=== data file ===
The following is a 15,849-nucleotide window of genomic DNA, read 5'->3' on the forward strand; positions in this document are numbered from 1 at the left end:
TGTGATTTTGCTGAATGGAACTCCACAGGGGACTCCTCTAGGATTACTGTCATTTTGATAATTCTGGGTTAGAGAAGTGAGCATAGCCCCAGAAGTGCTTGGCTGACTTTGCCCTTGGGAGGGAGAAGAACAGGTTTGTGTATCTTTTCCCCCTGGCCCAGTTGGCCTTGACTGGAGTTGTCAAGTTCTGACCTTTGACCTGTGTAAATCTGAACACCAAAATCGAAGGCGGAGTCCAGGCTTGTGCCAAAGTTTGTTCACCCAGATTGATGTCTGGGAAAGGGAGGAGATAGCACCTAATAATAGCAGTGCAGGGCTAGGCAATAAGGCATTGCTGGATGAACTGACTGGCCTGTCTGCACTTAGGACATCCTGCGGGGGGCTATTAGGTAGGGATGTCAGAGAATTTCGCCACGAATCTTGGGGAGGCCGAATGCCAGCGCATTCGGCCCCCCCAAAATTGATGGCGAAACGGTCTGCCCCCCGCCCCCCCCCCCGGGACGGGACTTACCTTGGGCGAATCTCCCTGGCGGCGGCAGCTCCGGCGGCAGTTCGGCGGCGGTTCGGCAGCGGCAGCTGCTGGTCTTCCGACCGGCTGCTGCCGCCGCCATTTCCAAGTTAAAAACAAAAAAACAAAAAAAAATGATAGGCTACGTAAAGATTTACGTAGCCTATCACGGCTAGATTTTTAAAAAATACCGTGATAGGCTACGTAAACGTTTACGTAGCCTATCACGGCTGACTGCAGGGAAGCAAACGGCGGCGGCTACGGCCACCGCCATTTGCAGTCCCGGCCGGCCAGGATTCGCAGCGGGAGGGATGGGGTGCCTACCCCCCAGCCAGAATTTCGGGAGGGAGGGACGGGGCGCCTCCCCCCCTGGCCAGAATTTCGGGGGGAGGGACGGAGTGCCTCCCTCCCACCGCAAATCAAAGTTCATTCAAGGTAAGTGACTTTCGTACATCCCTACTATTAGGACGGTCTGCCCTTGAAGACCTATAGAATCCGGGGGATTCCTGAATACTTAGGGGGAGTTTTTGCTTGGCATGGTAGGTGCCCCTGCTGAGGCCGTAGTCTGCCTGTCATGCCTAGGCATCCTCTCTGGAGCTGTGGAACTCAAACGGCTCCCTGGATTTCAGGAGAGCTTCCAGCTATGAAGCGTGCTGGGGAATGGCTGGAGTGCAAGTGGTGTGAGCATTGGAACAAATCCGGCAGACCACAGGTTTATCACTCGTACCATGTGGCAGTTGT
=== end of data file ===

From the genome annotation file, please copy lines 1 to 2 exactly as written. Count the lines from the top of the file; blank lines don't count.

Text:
The following is a 15,849-nucleotide window of genomic DNA, read 5'->3' on the forward strand; positions in this document are numbered from 1 at the left end:
TGTGATTTTGCTGAATGGAACTCCACAGGGGACTCCTCTAGGATTACTGTCATTTTGATAATTCTGGGTTAGAGAAGTGAGCATAGCCCCAGAAGTGCTTGGCTGACTTTGCCCTTGGGAGGGAGAAGAACAGGTTTGTGTATCTTTTCCCCCTGGCCCAGTTGGCCTTGACTGGAGTTGTCAAGTTCTGACCTTTGACCTGTGTAAATCTGAACACCAAAATCGAAGGCGGAGTCCAGGCTTGTGCCAAAGTTTGTTCACCCAGATTGATGTCTGGGAAAGGGAGGAGATAGCACCTAATAATAGCAGTGCAGGGCTAGGCAATAAGGCATTGCTGGATGAACTGACTGGCCTGTCTGCACTTAGGACATCCTGCGGGGGGCTATTAGGTAGGGATGTCAGAGAATTTCGCCACGAATCTTGGGGAGGCCGAATGCCAGCGCATTCGGCCCCCCCAAAATTGATGGCGAAACGGTCTGCCCCCCGCCCCCCCCCCCGGGACGGGACTTACCTTGGGCGAATCTCCCTGGCGGCGGCAGCTCCGGCGGCAGTTCGGCGGCGGTTCGGCAGCGGCAGCTGCTGGTCTTCCGACCGGCTGCTGCCGCCGCCATTTCCAAGTTAAAAACAAAAAAACAAAAAAAAATGATAGGCTACGTAAAGATTTACGTAGCCTATCACGGCTAGATTTTTAAAAAATACCGTGATAGGCTACGTAAACGTTTACGTAGCCTATCACGGCTGACTGCAGGGAAGCAAACGGCGGCGGCTACGGCCACCGCCATTTGCAGTCCCGGCCGGCCAGGATTCGCAGCGGGAGGGATGGGGTGCCTACCCCCCAGCCAGAATTTCGGGAGGGAGGGACGGGGCGCCTCCCCCCCTGGCCAGAATTTCGGGGGGAGGGACGGAGTGCCTCCCTCCCACCGCAAATCAAAGTTCATTCAAGGTAAGTGACTTTCGTACATCCCTACTATTAGGACGGTCTGCCCTTGAAGACCTATAGAATCCGGGGGATTCCTGAATACTTAGGGGGAGTTTTTGCTTGGCATGGTAGGTGCCCCTGCTGAGGCCGTAGTCTGCCTGTCATGCCTAGGCATCCTCTCTGGAGCTGTGGAACTCAAACGGCTCCCTGGATTTCAGGAGAGCTTCCAGCTATGAAGCGTGCTGGGGAATGGCTGGAGTGCAAGTGGTGTGAGCATTGGAACAAATCCGGCAGACCACAGGTTTATCACTCGTACCATGTGGCAGTTGT